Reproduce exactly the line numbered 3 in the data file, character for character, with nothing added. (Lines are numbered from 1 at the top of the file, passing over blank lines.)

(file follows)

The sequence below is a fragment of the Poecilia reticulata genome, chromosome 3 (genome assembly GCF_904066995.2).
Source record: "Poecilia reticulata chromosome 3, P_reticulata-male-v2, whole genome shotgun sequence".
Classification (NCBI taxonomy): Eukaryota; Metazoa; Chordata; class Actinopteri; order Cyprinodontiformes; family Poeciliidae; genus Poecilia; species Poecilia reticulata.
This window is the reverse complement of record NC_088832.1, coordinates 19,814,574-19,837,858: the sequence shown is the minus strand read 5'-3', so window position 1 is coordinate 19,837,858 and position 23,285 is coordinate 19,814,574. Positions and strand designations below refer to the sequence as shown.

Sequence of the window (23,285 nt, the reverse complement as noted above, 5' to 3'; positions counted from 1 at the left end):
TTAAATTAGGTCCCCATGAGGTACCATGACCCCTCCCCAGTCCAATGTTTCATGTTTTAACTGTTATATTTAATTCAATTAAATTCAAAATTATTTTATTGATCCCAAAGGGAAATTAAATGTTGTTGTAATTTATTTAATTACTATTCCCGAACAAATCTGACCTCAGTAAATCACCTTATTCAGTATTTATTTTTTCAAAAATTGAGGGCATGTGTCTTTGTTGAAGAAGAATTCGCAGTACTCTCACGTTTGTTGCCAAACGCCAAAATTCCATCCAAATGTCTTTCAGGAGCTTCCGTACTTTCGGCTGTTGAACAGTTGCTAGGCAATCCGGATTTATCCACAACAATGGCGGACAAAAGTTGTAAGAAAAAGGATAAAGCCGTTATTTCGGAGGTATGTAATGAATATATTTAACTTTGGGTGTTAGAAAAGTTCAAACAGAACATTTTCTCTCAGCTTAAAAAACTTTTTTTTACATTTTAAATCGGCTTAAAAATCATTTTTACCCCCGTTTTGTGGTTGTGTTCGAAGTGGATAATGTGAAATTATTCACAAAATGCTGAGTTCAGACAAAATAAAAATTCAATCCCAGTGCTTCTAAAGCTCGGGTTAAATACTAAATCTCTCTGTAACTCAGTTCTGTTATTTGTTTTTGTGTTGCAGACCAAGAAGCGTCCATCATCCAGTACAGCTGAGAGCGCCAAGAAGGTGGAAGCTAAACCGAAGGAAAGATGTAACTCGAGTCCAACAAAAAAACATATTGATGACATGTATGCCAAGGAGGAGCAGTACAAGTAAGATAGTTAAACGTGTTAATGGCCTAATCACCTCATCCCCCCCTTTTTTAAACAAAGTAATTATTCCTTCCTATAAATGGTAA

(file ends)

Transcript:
Classification (NCBI taxonomy): Eukaryota; Metazoa; Chordata; class Actinopteri; order Cyprinodontiformes; family Poeciliidae; genus Poecilia; species Poecilia reticulata.